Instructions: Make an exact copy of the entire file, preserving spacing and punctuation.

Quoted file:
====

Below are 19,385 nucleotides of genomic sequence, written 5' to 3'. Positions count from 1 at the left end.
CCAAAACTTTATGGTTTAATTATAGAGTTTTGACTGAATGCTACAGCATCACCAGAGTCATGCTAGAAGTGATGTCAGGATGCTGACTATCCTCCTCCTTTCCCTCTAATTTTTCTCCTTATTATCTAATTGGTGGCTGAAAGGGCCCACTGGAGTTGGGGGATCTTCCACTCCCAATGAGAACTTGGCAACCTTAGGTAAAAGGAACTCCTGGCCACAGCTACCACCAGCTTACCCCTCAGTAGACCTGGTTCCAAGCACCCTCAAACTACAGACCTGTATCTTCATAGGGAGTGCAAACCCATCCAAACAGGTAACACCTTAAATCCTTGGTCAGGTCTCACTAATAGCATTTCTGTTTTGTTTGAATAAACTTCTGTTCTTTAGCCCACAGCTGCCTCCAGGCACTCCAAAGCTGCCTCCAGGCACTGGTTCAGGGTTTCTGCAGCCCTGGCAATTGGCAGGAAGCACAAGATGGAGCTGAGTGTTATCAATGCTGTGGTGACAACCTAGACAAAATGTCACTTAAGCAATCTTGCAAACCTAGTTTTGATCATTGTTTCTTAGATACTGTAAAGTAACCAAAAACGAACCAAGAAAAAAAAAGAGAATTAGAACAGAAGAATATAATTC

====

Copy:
Below are 19,385 nucleotides of genomic sequence, written 5' to 3'. Positions count from 1 at the left end.
CCAAAACTTTATGGTTTAATTATAGAGTTTTGACTGAATGCTACAGCATCACCAGAGTCATGCTAGAAGTGATGTCAGGATGCTGACTATCCTCCTCCTTTCCCTCTAATTTTTCTCCTTATTATCTAATTGGTGGCTGAAAGGGCCCACTGGAGTTGGGGGATCTTCCACTCCCAATGAGAACTTGGCAACCTTAGGTAAAAGGAACTCCTGGCCACAGCTACCACCAGCTTACCCCTCAGTAGACCTGGTTCCAAGCACCCTCAAACTACAGACCTGTATCTTCATAGGGAGTGCAAACCCATCCAAACAGGTAACACCTTAAATCCTTGGTCAGGTCTCACTAATAGCATTTCTGTTTTGTTTGAATAAACTTCTGTTCTTTAGCCCACAGCTGCCTCCAGGCACTCCAAAGCTGCCTCCAGGCACTGGTTCAGGGTTTCTGCAGCCCTGGCAATTGGCAGGAAGCACAAGATGGAGCTGAGTGTTATCAATGCTGTGGTGACAACCTAGACAAAATGTCACTTAAGCAATCTTGCAAACCTAGTTTTGATCATTGTTTCTTAGATACTGTAAAGTAACCAAAAACGAACCAAGAAAAAAAAAGAGAATTAGAACAGAAGAATATAATTC